Amarr Garage Doors is spending $18 million to add production lines, expand warehouse space and stretch distribution lanes for its growing business.
And the company sure wouldn't mind being assured of having a steady stream of qualified maintenance people available to keep it all running.
"We need people who are skilled enough to get the job done and get it done fast," said Kirsten Krug, who manages human resources at the plant in East Hills Business Park, where openings on the 30-person maintenance crew can go unfilled for up to seven months. "If the lines aren't running, then doors aren't being made, and then everybody here is impacted. Everybody. And that's money out of everyone's pocket.
"We need more skilled people -- we all need more skilled people, no doubt. It's a never-ending process."
Krug and leaders at dozens of other employers now have a chance to have their desires heard, as a new survey is gauging just how much demand there is for technical skills, and what kind of education or training would be most useful.
In the end, a task force of business leaders, educators, administrators and elected officials plan to sift through the results with hopes of reaching an elusive goal: creating a coordinated system for satisfying the business community's needs for skilled workers.
"This is an excellent opportunity for the business community and the public schools to form a partnership," said Bruce Passman, executive director for student services at Lawrence public schools and co-chairman of the task force.
Survey under way
The survey, being conducted by Kansas University's Policy Research Institute, is targeting 400 businesses in Douglas County -- primarily those with more than five employees that are involved in manufacturing, distribution, technical service, bioscience and health service operations in the county.
Such businesses already have indicated a need for help.
In its 2004 Business Retention Report, the Lawrence Chamber of Commerce surveyed 72 companies about their work force needs and challenges. The survey found that two of the top three "problem recruitment areas" for area employers were for maintenance and skilled-labor workers. Farther down the list, but still among recruitment challenges: electrical, engineering, manufacturing, printing and welding skills.
Also revealed in the chamber's survey: Two-thirds of responding companies reported having no training budgets.
Such training needn't be purely technical.
Of the 130 businesses already surveyed by Policy Research Institute, the common theme emerging is one of frustration with entry-level workers, said Don Haider-Markel, director of the institute's Survey Research Center.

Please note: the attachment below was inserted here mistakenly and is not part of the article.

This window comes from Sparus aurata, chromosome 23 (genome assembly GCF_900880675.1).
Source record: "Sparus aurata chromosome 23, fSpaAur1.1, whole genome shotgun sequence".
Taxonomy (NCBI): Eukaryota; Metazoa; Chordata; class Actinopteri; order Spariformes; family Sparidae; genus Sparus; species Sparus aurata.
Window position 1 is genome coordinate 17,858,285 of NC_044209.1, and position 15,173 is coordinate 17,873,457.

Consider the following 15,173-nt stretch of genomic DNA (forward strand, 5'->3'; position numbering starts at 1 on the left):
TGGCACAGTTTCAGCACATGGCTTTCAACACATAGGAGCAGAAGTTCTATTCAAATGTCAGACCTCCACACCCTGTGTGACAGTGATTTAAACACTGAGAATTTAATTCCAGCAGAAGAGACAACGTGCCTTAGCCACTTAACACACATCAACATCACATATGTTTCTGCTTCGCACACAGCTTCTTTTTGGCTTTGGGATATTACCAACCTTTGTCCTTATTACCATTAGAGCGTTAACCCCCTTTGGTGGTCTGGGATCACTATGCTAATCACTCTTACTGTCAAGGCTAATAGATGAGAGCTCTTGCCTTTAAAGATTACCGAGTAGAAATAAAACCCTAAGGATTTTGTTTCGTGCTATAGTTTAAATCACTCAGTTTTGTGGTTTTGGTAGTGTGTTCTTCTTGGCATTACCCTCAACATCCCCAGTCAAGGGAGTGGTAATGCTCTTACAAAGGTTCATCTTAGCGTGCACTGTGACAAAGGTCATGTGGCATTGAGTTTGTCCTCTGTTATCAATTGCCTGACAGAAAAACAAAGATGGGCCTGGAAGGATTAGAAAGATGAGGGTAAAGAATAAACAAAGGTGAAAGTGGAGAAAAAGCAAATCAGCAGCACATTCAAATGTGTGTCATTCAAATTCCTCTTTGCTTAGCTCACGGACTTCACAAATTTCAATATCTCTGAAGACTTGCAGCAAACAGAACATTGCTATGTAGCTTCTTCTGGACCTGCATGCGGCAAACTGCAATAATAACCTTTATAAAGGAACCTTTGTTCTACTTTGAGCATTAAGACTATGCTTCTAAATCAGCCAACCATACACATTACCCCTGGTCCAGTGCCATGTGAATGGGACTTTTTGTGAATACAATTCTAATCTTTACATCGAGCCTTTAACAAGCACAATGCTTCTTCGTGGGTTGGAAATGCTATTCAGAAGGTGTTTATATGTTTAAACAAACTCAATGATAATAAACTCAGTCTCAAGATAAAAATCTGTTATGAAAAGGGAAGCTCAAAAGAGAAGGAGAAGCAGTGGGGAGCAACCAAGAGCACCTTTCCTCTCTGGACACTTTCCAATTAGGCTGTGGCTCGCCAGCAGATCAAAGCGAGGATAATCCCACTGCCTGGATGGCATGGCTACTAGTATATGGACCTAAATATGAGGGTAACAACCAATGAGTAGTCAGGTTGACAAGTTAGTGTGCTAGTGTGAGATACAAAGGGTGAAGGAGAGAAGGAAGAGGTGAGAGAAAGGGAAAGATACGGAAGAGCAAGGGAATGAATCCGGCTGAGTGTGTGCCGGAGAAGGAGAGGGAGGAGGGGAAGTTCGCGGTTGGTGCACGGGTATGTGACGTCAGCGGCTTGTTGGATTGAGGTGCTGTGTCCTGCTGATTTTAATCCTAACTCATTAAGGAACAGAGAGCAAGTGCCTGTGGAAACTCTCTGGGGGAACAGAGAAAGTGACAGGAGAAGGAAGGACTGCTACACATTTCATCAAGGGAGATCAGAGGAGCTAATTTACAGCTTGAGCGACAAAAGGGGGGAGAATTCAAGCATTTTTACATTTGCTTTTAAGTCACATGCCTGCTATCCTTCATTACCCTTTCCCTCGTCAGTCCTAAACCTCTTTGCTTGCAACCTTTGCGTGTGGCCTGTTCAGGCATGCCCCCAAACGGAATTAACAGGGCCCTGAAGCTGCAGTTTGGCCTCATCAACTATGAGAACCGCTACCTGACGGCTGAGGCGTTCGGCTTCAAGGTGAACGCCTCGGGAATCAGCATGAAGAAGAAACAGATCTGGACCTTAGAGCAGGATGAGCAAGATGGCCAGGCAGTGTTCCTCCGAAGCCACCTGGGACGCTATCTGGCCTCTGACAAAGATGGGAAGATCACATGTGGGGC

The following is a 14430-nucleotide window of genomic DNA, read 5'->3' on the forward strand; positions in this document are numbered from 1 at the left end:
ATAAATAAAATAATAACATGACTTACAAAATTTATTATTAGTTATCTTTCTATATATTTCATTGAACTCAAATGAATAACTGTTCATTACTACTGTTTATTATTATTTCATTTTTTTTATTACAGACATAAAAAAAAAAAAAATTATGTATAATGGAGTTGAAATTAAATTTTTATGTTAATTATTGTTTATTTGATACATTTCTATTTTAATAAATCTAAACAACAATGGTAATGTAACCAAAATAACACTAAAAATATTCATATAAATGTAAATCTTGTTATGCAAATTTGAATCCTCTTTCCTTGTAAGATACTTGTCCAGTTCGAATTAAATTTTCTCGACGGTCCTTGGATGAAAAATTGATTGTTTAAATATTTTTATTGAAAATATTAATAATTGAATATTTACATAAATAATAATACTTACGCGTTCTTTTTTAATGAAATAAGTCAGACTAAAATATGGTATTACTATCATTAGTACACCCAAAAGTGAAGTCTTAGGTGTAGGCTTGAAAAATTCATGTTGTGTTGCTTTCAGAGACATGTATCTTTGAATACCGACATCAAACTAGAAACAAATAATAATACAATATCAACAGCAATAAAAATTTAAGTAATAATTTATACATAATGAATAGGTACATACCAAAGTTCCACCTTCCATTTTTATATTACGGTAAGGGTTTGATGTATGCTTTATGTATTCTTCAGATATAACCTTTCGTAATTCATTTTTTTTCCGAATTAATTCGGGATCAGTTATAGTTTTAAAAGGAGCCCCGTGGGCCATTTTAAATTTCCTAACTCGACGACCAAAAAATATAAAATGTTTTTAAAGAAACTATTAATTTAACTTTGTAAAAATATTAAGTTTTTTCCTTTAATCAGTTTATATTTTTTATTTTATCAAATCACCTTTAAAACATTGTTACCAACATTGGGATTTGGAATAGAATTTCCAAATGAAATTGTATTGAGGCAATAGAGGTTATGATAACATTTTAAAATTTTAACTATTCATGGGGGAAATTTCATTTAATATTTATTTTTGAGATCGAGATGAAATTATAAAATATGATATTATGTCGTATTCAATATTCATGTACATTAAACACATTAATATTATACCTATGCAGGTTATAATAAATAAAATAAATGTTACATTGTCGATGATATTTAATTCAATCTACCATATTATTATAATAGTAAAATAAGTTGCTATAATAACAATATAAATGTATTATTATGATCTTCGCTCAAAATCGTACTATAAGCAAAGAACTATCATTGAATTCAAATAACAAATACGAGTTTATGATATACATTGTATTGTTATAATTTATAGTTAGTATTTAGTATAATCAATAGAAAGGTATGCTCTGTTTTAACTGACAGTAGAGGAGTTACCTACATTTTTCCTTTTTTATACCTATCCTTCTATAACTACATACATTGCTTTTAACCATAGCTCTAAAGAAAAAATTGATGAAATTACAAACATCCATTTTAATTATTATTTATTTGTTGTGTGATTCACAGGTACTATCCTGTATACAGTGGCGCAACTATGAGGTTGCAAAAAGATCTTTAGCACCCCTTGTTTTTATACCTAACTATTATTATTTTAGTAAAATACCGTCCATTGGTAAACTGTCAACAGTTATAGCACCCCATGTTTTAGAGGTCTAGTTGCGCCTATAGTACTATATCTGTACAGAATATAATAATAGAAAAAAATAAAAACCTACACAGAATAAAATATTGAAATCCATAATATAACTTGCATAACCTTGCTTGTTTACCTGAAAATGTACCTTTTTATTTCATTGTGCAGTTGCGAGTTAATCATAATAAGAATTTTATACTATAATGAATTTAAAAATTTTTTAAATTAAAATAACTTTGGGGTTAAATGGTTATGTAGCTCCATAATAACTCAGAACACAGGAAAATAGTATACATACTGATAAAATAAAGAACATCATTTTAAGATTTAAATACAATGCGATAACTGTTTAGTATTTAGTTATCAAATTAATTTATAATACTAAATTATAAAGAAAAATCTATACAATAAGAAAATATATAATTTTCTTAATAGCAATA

Companies complain not only that they can't always find highly skilled workers for specific jobs, but they also struggle to get workers who can handle the most basic of responsibilities.
Or understand what it means to work.
"They ... have problems in terms of people coming into jobs and not really seeing it as a career; they just see it as a temporary thing," Haider-Markel said. "They might only work for six months and leave. With their expectations about how long a work day is, or how much vacation time they should have, they get disenfranchised.
"'The kids these days, they just don't get it.' That's the language we're hearing."
Haider-Markel said that the institute's final recommendations likely would include a strong role for school districts to provide basic knowledge about what it means to become a worker: from how to interview for jobs, the importance of showing up on time and the need for smooth communication among co-workers and with supervisors.
'We all need people'
Not everyone can get out of school and expect to make "hundreds of thousands of dollars" at a first job, he said.
"The firms see that they offer all these opportunities -- good pay, stable jobs with good firms -- but their new employees are not appreciating it, and people in their potential work force aren't appreciating it," Haider-Markel said.
Krug, at Amarr, sure would appreciate some help. The company plans to add 80 employees during the next two years, bolstering a work force of 500 who run the growing plant that operates around the clock, five days a week.
The company already has agreed to pump $50,000 into the chamber's "Excellence by Design" campaign, with hopes of improving the area's work force-training efforts.
"We're not the only ones that are in need of technologically good, quality people," Krug said. "We all have the same needs. We all need people."